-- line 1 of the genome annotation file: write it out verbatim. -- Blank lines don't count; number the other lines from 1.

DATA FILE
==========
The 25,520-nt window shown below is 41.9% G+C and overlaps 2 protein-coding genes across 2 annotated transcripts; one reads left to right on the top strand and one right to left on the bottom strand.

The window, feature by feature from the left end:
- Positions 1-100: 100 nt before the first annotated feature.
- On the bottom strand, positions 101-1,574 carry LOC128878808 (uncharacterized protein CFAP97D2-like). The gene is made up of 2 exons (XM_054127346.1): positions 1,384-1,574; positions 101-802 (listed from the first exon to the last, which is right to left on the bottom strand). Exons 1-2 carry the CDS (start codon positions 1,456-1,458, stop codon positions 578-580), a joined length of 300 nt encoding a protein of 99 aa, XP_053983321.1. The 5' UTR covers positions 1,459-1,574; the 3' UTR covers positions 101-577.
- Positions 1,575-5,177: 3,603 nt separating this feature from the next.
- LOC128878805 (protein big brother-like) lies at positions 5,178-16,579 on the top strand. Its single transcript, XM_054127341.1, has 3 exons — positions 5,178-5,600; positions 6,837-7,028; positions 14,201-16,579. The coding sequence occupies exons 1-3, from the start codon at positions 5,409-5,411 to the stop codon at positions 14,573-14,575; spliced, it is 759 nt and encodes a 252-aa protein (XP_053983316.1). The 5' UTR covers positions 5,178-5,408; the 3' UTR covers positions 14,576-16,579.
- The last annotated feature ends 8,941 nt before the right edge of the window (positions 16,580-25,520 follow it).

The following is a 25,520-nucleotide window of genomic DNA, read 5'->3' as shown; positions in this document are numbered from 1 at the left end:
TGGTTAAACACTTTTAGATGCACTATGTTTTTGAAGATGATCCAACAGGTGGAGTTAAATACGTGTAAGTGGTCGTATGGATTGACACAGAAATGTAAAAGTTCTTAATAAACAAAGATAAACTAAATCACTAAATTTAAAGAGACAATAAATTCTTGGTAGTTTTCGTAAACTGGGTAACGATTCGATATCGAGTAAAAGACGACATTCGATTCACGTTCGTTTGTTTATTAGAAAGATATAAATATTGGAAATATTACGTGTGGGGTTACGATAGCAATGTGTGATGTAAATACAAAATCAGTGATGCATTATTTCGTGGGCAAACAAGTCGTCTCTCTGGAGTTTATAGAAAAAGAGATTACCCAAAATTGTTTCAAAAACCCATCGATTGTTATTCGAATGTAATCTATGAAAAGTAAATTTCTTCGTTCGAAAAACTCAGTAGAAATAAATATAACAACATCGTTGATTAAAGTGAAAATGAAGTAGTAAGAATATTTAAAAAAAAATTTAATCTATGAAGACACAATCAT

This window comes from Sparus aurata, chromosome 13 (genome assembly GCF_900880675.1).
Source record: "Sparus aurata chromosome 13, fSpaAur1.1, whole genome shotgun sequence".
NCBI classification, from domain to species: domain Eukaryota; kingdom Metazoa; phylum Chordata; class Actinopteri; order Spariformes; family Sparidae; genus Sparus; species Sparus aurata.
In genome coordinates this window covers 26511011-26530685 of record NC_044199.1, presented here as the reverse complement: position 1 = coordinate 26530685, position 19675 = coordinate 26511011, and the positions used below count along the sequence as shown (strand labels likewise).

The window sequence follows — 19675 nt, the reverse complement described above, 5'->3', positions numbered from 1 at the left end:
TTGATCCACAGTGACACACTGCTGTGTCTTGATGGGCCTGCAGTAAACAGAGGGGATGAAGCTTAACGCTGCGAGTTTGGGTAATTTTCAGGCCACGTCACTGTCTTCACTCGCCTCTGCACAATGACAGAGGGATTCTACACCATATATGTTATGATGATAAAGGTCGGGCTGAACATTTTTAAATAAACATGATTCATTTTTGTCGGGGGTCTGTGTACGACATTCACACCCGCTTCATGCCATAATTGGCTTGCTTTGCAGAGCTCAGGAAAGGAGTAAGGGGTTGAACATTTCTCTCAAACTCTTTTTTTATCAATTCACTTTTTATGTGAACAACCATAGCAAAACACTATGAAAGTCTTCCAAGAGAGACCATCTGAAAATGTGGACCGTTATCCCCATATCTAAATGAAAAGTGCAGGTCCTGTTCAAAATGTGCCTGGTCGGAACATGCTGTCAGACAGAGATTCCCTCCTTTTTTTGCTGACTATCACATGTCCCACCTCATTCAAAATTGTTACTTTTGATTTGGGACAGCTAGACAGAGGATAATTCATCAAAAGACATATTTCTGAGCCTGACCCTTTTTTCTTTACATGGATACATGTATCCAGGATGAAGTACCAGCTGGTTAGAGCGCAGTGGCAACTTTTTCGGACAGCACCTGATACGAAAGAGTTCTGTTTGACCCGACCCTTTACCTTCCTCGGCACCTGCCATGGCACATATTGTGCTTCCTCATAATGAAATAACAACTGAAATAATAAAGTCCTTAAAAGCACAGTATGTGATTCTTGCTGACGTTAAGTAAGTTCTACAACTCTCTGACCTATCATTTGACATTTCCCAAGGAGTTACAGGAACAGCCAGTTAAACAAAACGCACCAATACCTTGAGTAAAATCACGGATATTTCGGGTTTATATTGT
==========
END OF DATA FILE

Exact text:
The 25,520-nt window shown below is 41.9% G+C and overlaps 2 protein-coding genes across 2 annotated transcripts; one reads left to right on the top strand and one right to left on the bottom strand.